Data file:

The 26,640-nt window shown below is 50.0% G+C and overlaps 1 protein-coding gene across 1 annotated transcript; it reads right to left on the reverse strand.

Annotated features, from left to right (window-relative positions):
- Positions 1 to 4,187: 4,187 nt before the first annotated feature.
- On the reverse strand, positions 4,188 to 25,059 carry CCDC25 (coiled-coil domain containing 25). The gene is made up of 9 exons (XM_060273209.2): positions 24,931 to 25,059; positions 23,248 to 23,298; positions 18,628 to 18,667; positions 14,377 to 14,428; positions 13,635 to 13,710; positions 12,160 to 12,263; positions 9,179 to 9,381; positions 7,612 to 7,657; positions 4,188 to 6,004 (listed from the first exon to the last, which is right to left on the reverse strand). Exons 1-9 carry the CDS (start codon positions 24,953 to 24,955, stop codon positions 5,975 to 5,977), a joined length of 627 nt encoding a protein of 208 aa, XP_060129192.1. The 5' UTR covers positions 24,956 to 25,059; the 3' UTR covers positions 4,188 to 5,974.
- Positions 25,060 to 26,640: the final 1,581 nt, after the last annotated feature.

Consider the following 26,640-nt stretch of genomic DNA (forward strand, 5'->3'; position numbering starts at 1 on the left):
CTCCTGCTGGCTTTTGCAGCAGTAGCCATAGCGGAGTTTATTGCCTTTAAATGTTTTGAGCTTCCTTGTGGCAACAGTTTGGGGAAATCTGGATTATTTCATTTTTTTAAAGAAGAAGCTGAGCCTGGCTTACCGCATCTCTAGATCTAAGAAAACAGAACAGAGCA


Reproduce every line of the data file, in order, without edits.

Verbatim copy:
The 26,640-nt window shown below is 50.0% G+C and overlaps 1 protein-coding gene across 1 annotated transcript; it reads right to left on the reverse strand.

Annotated features, from left to right (window-relative positions):
- Positions 1 to 4,187: 4,187 nt before the first annotated feature.
- On the reverse strand, positions 4,188 to 25,059 carry CCDC25 (coiled-coil domain containing 25). The gene is made up of 9 exons (XM_060273209.2): positions 24,931 to 25,059; positions 23,248 to 23,298; positions 18,628 to 18,667; positions 14,377 to 14,428; positions 13,635 to 13,710; positions 12,160 to 12,263; positions 9,179 to 9,381; positions 7,612 to 7,657; positions 4,188 to 6,004 (listed from the first exon to the last, which is right to left on the reverse strand). Exons 1-9 carry the CDS (start codon positions 24,953 to 24,955, stop codon positions 5,975 to 5,977), a joined length of 627 nt encoding a protein of 208 aa, XP_060129192.1. The 5' UTR covers positions 24,956 to 25,059; the 3' UTR covers positions 4,188 to 5,974.
- Positions 25,060 to 26,640: the final 1,581 nt, after the last annotated feature.

Consider the following 26,640-nt stretch of genomic DNA (forward strand, 5'->3'; position numbering starts at 1 on the left):
CTCCTGCTGGCTTTTGCAGCAGTAGCCATAGCGGAGTTTATTGCCTTTAAATGTTTTGAGCTTCCTTGTGGCAACAGTTTGGGGAAATCTGGATTATTTCATTTTTTTAAAGAAGAAGCTGAGCCTGGCTTACCGCATCTCTAGATCTAAGAAAACAGAACAGAGCA